Advertisement

Nano-Micro Letters

, 10:36 | Cite as

Subtle Variations in Surface Properties of Black Silicon Surfaces Influence the Degree of Bactericidal Efficiency

  • Chris M. Bhadra
  • Marco Werner
  • Vladimir A. Baulin
  • Vi Khanh Truong
  • Mohammad Al Kobaisi
  • Song Ha Nguyen
  • Armandas Balcytis
  • Saulius Juodkazis
  • James Y. Wang
  • David E. Mainwaring
  • Russell J. Crawford
  • Elena P. Ivanova
Open Access
Article

Abstract

One of the major challenges faced by the biomedical industry is the development of robust synthetic surfaces that can resist bacterial colonization. Much inspiration has been drawn recently from naturally occurring mechano-bactericidal surfaces such as the wings of cicada (Psaltoda claripennis) and dragonfly (Diplacodes bipunctata) species in fabricating their synthetic analogs. However, the bactericidal activity of nanostructured surfaces is observed in a particular range of parameters reflecting the geometry of nanostructures and surface wettability. Here, several of the nanometer-scale characteristics of black silicon (bSi) surfaces including the density and height of the nanopillars that have the potential to influence the bactericidal efficiency of these nanostructured surfaces have been investigated. The results provide important evidence that minor variations in the nanoarchitecture of substrata can substantially alter their performance as bactericidal surfaces.

Keywords

Black silicon Nanoarchitecture Bactericidal efficiency Deep reactive ion etching (DRIE) Neural network analysis 

1 Highlights

  • Three types of black silicon (bSi) surface were successfully fabricated using deep reactive ion etching with pillar heights (652.7–1063.2 nm) and density (8–11 tips per µm2).

  • Less bactericidal bSi surfaces were found to contain nanopillars of heights reaching 1000 nm that were not always well separated, lower pillar density (8 tips per µm2), and aspect ratios of 8.8.

2 Introduction

The recent discovery that some nanostructured surfaces exhibit a mechano-bactericidal effect [1, 2, 3, 4, 5, 6] has prompted a number of extensive studies to be undertaken toward the fabrication of new nanopatterned materials that also possess antibacterial properties [7, 8, 9, 10, 11, 12, 13, 14]. Much of this inspiration has been drawn from naturally occurring bactericidal surfaces such as those possessed by cicada Psaltoda claripennis and dragonfly Diplacodes bipunctata wings [1, 5]. It has been noted in some studies that the efficiency with which the cells rupture by nanostructures may be dependent on the nanopattern of the surface [1, 2, 3, 15, 16], e.g., defined surface parameters of 280-nm pillars height, approximately 60-nm tip diameter and approximately 60-nm spacing have proven to be more effective at killing 85% and 89% of Staphylococcus aureus and Pseudomonas aeruginosa, respectively [13]. It was also reported that approximately 99% of the Pseudomonas aeruginosa cells coming into contact with the surface of Psaltoda claripennis wings have been shown to be eliminated [4]. Kelleher et al. [3] reported that the pillars present on the wings of some cicada species, with average height dimensions of 180–250 nm, were able to eliminate approximately 100% of Pseudomonas fluorescens cells coming into contact with the surface.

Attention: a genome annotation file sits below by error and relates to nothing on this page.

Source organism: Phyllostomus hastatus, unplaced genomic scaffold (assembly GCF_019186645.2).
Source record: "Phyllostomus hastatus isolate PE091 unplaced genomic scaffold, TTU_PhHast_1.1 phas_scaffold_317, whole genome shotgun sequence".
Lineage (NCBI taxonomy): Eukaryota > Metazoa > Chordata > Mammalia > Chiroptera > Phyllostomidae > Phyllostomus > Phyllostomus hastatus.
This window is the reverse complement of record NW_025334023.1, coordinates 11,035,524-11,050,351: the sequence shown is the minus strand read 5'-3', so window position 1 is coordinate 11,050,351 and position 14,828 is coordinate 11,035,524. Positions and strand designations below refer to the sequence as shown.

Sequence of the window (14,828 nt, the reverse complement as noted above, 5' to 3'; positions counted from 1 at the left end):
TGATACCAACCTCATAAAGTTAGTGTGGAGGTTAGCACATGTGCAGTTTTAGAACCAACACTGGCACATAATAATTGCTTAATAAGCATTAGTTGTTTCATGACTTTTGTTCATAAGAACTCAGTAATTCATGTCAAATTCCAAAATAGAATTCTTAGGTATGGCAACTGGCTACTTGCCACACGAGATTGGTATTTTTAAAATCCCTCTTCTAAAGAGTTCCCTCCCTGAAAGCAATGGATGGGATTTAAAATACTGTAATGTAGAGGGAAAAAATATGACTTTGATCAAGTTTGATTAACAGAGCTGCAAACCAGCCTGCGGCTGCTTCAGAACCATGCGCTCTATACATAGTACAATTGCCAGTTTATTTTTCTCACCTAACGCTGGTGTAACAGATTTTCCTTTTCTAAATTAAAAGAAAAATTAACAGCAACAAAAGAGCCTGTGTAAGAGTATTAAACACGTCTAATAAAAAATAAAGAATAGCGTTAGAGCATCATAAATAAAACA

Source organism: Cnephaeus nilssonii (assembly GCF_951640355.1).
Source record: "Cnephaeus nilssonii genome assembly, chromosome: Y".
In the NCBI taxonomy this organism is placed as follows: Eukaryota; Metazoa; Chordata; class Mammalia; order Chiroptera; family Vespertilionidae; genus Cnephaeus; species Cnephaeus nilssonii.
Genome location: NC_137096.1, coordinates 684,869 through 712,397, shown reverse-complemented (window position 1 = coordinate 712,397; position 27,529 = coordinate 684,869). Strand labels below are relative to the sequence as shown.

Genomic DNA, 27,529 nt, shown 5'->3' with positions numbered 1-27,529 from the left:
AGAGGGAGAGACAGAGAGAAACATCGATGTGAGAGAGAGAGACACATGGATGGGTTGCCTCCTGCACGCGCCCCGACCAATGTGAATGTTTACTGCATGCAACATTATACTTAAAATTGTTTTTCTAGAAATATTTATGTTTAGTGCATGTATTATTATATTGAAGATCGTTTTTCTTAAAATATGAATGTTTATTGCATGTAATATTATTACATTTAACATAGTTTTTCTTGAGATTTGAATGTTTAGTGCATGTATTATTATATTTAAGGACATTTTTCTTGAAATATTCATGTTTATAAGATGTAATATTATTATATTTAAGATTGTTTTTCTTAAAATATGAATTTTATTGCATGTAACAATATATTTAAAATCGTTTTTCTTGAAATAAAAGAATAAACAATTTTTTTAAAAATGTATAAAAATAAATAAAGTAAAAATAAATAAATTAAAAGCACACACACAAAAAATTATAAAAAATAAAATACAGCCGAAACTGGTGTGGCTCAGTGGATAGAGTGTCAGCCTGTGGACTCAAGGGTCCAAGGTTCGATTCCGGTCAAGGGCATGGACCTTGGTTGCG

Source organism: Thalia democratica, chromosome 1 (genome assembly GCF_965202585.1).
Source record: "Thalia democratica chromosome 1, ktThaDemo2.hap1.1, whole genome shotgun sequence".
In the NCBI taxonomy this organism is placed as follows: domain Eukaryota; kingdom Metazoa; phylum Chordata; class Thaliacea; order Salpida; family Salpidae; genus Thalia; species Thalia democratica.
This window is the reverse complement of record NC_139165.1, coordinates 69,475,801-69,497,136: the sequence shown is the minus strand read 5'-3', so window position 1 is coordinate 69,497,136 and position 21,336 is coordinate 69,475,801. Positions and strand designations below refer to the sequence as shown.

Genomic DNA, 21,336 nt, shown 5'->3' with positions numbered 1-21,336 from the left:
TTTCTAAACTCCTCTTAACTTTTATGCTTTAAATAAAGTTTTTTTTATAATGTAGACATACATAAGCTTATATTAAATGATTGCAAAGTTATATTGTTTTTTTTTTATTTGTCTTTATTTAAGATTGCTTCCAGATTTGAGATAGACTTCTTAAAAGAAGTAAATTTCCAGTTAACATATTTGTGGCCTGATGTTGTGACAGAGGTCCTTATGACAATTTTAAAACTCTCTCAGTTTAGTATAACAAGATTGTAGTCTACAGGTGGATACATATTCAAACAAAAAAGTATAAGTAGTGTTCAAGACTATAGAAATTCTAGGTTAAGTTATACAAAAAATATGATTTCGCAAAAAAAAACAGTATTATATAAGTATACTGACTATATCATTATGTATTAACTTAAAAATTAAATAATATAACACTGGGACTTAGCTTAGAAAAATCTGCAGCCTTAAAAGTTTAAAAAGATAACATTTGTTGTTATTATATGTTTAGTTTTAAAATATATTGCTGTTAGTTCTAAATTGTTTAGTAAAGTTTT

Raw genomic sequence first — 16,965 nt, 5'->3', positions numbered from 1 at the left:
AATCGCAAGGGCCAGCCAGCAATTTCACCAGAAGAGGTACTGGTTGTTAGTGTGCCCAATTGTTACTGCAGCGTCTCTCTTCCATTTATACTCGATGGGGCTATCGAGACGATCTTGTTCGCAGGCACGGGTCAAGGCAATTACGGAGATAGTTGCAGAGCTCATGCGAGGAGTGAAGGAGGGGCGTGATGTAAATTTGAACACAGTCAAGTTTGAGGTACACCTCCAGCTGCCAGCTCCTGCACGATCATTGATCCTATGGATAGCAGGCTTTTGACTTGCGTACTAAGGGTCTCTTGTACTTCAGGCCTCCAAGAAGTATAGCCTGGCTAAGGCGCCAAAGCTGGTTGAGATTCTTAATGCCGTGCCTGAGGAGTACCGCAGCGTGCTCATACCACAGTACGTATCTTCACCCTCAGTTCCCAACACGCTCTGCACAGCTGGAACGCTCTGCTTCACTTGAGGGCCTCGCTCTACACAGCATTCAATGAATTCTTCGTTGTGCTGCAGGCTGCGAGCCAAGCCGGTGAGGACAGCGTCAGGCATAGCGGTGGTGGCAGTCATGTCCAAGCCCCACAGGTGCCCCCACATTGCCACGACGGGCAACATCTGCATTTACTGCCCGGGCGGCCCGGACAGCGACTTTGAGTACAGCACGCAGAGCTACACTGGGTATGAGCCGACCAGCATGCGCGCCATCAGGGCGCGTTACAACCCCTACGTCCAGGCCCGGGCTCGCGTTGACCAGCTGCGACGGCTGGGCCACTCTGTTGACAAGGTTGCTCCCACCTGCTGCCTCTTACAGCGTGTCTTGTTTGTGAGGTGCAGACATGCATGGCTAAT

The black silicon (bSi) surface is the first synthetic analog of natural bactericidal surfaces of the Diplacodes bipunctata dragonfly wing [1]. Previously bSi surfaces have been widely used in renewable energy applications such as photovoltaic and solar cells due to their property of having the low reflectivity [17, 18] and were successfully fabricated using a number of nanofabrication techniques including reactive ion etching [19], electrochemical etching [20], and laser treatment [21]. Biomimetic bSi was demonstrated to be effective toward different types of bacteria, including common human pathogens such as Pseudomonas aeruginosa and Staphylococcus aureus [1].

Despite the striking similarity between the natural and synthetic nanostructured surfaces, some variations in bactericidal activity were observed among wings of different dragonfly species [2] and the biomimetic bSi surfaces [1]. In light of these results, the aim of the current work was to investigate the relationship between the characteristics (nanopillar density, height, and interpillar distance) of the bSi nanopatterned surfaces and their bactericidal efficiencies. These data provide useful insights into way in which the design and fabrication of mechano-responsive antibacterial surfaces can be made more effective.

3 Materials and Methods

3.1 Reactive Ion Beam Etching

Reactive ion etching (RIE) using SF6 and O2 was performed for 5 min to produce the nanopillars on the surface of silicon wafers (WRS Wafers) using an Oxford PlasmaLab 100 ICP380 instrument. The nanopillars were fabricated with a high degree of precision in terms of accuracy in size and position, allowing for a systematic study of the surface topology [1, 19]. Details of reactive ion etching are found in Supplementary Data Section S1.1. Three fabricated bSi surfaces, designated bSi-1, bSi-2, and bSi-3, were investigated in this study for their surface characteristics and bactericidal efficiency.

3.2 Contact Angle Measurements